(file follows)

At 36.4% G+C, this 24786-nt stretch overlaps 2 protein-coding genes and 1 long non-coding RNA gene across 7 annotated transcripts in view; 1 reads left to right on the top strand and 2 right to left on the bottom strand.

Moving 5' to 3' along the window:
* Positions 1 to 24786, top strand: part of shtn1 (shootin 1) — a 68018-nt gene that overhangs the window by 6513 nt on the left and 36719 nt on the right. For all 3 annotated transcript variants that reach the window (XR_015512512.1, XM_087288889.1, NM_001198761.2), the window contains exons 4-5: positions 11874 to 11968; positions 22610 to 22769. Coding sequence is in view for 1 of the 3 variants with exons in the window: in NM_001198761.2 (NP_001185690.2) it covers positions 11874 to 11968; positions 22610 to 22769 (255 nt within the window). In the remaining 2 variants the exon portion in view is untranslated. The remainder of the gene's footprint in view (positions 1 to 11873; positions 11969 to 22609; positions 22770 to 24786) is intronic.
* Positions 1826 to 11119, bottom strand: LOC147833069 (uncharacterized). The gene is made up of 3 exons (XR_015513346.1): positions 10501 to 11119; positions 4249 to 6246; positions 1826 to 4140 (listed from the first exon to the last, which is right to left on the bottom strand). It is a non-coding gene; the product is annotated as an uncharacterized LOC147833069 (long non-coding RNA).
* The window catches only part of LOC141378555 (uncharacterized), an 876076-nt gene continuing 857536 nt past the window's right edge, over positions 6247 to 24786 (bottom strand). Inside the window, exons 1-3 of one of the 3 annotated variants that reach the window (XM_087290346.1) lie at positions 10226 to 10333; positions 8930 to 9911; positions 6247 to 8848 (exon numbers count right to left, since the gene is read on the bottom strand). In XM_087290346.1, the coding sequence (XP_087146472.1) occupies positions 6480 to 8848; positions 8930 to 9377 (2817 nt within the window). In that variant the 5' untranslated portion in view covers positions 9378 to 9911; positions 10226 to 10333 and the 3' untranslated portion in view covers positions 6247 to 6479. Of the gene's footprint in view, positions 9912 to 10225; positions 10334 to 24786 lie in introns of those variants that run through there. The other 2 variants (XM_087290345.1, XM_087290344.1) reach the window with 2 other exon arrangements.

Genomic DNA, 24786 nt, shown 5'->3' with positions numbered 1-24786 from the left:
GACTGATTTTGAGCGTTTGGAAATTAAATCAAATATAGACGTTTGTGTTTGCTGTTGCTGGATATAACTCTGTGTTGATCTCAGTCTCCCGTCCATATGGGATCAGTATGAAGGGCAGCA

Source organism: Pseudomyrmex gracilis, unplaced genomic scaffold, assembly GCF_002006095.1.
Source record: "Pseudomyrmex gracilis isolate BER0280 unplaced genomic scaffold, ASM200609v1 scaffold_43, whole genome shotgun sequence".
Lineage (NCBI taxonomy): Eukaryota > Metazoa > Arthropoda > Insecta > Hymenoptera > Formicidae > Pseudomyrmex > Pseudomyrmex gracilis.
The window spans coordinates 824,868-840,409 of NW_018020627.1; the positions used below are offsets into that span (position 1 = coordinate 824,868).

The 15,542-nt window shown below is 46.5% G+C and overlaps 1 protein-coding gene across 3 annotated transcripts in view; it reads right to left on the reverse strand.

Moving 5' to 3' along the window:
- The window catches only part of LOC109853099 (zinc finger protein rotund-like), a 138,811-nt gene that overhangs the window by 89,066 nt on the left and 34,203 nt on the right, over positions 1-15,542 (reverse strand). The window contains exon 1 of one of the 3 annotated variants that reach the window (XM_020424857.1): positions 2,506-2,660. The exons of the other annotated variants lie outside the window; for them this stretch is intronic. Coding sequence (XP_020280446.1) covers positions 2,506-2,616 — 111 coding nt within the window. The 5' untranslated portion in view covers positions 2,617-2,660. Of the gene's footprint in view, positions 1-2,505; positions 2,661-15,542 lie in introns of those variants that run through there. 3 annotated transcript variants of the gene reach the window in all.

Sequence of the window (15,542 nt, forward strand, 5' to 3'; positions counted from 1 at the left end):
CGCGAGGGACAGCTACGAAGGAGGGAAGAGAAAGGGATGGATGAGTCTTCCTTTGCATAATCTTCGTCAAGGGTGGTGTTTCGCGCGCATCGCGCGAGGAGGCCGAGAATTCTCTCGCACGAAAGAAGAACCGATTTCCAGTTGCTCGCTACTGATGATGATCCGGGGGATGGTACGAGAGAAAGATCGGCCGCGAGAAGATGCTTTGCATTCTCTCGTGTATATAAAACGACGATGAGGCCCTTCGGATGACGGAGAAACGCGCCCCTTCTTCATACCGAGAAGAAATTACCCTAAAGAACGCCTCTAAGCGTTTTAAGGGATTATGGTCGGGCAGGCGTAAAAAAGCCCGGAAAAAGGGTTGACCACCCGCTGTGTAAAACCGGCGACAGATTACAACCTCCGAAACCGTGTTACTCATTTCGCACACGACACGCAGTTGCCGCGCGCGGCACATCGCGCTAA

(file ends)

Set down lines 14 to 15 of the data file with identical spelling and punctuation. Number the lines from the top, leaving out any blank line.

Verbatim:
- The window catches only part of LOC109853099 (zinc finger protein rotund-like), a 138,811-nt gene that overhangs the window by 89,066 nt on the left and 34,203 nt on the right, over positions 1-15,542 (reverse strand). The window contains exon 1 of one of the 3 annotated variants that reach the window (XM_020424857.1): positions 2,506-2,660. The exons of the other annotated variants lie outside the window; for them this stretch is intronic. Coding sequence (XP_020280446.1) covers positions 2,506-2,616 — 111 coding nt within the window. The 5' untranslated portion in view covers positions 2,617-2,660. Of the gene's footprint in view, positions 1-2,505; positions 2,661-15,542 lie in introns of those variants that run through there. 3 annotated transcript variants of the gene reach the window in all.

Sequence of the window (15,542 nt, forward strand, 5' to 3'; positions counted from 1 at the left end):